The March 20, 2015, Total Solar Eclipse, Spitzbergen, Svalbard
Joe Cali

On Friday March 20th 2015, a total solar eclipse was visible from the north Atlantic ocean.  This eclipse was eclipse number 60 of 71 eclipses in Saros 120. Saros 120 began on May 27, 933 AD.  All 71 eclipses of this saros series occur on the Moons descending node with the Moon moving northward with each eclipse.  The 2015 eclipse was the second last total eclipse in the Saros.  The last 9 eclipses in the Saros are all partial.

The eclipse began in the North Atlantic Ocean south of Greenland and finished at the North Pole. Its path avoided all major landmasses leaving eclipse chasers with limited options. The only landfalls were two island groups, The Faroe Islands and Svalbard. Other options included observations from cruise ships at sea or aircraft intercepts.

Click here to skip the travel log and jump straight to the eclipse report and photos.

Travel Log

Aurora Observing and photography
Prior to traveling to Svalbard, my friend Bengt Alfredsson and I spent a week in the Tromsø region observing aurorae.
We observed and photographed two spectacular events. Click here to view my Aurora photographs and description.

Sea ice seen on approach to Longyearbyen
When I was in my 20's and 30's, I'd spend almost every weekend of winter and spring going cross country skiing.  If there was snow on the ground in the Australian Snowy Mountains, you'd find me there. I went ski mountaineering on glaciers in New Zealand and in Europe. Some people shut down and hibernate in the cold. I love it.  Cold weather invigorates me.  I love the feel of icy cold wind on my face. My regular observing partner, Bengt Alfredsson is from Sweden.  He, predictably, hates the cold. Nonetheless, when we began considering this eclipse back in 2011, it didn't take long for us to agree on the Arctic environment of Svalbard. Weather prospects, though poor, we better than the other landfall. Neither of us like air or ship platforms.  

Intimidating climate statistics indicated possible temperatures anywhere between -5oC and -35oC and high cloud percentages.  I prepared my equipment and purchased special clothing suitable for these conditions. I built a power supply powered by
Li Fe S2 batteries capable of working at very low temperatures.
It needed to be able to power my telescope motor drive and camera to -40oC if necessary.  I equipped one DSLR with the same low temperature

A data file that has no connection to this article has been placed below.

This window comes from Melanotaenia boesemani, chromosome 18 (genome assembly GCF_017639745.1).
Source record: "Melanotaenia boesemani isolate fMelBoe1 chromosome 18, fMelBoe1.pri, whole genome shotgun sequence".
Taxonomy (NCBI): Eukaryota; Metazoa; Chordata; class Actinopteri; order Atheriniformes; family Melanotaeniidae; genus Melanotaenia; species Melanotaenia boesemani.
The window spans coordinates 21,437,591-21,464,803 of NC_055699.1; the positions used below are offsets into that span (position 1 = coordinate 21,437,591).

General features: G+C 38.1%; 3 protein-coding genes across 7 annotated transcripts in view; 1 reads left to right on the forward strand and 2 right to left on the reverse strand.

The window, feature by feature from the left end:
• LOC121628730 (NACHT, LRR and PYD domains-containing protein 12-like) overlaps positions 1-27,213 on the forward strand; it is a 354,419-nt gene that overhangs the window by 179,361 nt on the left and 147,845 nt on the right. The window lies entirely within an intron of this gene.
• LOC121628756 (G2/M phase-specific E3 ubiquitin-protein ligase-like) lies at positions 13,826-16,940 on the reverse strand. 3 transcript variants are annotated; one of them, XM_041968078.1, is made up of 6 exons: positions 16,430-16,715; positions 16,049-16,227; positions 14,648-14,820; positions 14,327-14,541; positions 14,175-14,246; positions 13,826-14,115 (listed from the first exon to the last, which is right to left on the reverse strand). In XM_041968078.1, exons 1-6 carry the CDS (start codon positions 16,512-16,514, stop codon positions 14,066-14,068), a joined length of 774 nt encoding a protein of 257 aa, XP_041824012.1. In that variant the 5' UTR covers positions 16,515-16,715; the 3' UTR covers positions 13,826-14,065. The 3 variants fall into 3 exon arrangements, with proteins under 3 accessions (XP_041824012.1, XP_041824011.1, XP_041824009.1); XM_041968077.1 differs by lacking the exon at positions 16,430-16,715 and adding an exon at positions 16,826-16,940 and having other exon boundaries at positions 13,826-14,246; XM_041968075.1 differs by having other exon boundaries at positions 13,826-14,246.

lithium iron disulphide batteries in its battery grip. My other mirror-less camera could only take one  standard lithium ion rechargeable battery.

The charter flight operator imposed a 16kg checked bag limit and 6.5kg carry-on. This made life very difficult.  My suitcase is strong but weighs 4kg. That left me with 12kg for the contents.  The tour company advised us to bring a lightweight nylon bag but this was not going to protect equipment sufficiently. Every item was carefully considered before it went in the case.  We flew in over the sea ice. From the plane, it looked like the sea ice were tessellated tiles, covering the Arctic Ocean in great floating terraces.  

We lined up for approach. The pilot warned us that the landing might be rough.  The runway was solid ice and only 2300m long. Our 737-800 had 195 seats, 25 more passengers than a normally fitted out aircraft of this type.  The touchdown was gentle enough. With the runway being solid ice, the pilot used a hard reverse thrust to bring the plane to a screeching halt. The plane was hot and stuffy. On the flight, I was wearing a tee shirt and track pants and carrying my freezer suit in lieu of a jacket.  No room to change on the plane so I disembarked in the tee shirt. It was -12oC on the tarmac. As the icy wind hit me, I felt that same feeling I used to get when ski touring. Ahhh, alive again!

Inside the terminal I slipped into my warm suit and we headed out to the bus that transported us to our accommodation, the old miners barracks now trading as the Spitzbergen Guesthouse.  After getting our luggage to our rooms and a quick dinner,  we went outside to meet a snow cat to take us ice caving. No rest for the wicked! Several kilometres up the Longyearbyen glacier, we pulled up outside an igloo.  Inside the igloo we kitted up with safety helmets, lamps and crampons. After climbing down a 6m vertical ladder, we found ourselves in a melt water channel with spectacular ice formations that we explored for the next few hours.  Two pictures below. A whole slide show of the ice cave can be viewed in a new window by clicking here.  Close the window to return here.

Meltwater channel in Longyearbyen Glacier

Day two broke with blue skies and light misty low level clouds cloaking the mountains. Weather forecast for eclipse day just kept getting better and better.  Our accommodation was at the top of the valley about 3km from the waterfront.  We took a long walk to town. The morning was cold;  fifteen below zero. Because we were walking,  I didn't wear my freezer suit, just a couple of layers.  This was a bit blasé and I got a bit cold so we visited Fruene coffee shop in the "mall." After a welcome and very good cup of coffee we walked along the waterfront.  A strong breeze was cutting through us like a knife, and so we began the 3km uphill walk back to the guesthouse to warm up.  

Above: Mountains on the opposite side of Adventfjorden to Longyearbyen.
Below : Frulene coffee shop.